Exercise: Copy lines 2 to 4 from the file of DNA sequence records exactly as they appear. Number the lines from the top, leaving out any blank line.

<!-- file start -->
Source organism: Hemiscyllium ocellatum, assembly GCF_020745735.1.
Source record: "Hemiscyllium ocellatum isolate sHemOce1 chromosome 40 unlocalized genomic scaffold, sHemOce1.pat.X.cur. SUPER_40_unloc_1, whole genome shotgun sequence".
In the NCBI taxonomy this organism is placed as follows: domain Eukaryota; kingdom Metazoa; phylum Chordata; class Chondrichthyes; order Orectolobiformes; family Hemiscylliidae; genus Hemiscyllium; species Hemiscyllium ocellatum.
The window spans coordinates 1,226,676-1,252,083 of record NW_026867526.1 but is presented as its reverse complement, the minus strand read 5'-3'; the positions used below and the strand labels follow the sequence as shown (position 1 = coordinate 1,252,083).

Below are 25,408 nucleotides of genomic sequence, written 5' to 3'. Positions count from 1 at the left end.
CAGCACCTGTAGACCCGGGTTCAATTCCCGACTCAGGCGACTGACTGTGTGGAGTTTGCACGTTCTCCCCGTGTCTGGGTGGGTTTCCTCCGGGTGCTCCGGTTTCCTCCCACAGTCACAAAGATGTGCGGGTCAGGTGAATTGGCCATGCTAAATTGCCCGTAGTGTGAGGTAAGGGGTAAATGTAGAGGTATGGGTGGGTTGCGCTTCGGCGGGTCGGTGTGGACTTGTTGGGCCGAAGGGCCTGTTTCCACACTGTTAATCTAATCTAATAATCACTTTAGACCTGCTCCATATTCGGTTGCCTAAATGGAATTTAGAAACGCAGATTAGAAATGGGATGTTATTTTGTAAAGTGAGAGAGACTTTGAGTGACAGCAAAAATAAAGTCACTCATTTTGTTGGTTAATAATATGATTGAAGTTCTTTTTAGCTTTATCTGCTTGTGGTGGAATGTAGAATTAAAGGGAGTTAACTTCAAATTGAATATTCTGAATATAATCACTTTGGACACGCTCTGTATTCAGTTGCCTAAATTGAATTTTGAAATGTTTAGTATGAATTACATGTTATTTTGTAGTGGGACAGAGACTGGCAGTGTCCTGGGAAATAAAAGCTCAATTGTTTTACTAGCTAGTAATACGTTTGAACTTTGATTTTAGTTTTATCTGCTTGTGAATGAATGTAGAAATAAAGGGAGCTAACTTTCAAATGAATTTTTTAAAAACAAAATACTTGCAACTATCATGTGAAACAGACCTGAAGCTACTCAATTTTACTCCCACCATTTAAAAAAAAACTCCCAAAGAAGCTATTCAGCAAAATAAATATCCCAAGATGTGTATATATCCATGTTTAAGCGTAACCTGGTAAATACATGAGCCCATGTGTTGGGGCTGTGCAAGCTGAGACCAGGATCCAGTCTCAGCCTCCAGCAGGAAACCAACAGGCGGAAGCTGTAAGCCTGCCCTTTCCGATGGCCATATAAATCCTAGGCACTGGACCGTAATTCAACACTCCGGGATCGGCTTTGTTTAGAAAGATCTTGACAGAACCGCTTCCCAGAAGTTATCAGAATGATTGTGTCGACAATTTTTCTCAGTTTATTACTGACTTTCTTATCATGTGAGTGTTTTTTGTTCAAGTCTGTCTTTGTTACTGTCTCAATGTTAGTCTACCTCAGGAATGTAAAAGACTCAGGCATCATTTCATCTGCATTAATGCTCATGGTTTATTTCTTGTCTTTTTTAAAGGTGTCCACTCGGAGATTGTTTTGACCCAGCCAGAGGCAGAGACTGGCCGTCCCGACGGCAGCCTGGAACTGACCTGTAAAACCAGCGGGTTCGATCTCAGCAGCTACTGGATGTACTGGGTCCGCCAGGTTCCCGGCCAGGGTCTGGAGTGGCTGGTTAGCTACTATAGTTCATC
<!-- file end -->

Source record: "Hemiscyllium ocellatum isolate sHemOce1 chromosome 40 unlocalized genomic scaffold, sHemOce1.pat.X.cur. SUPER_40_unloc_1, whole genome shotgun sequence".
In the NCBI taxonomy this organism is placed as follows: domain Eukaryota; kingdom Metazoa; phylum Chordata; class Chondrichthyes; order Orectolobiformes; family Hemiscylliidae; genus Hemiscyllium; species Hemiscyllium ocellatum.
The window spans coordinates 1,226,676-1,252,083 of record NW_026867526.1 but is presented as its reverse complement, the minus strand read 5'-3'; the positions used below and the strand labels follow the sequence as shown (position 1 = coordinate 1,252,083).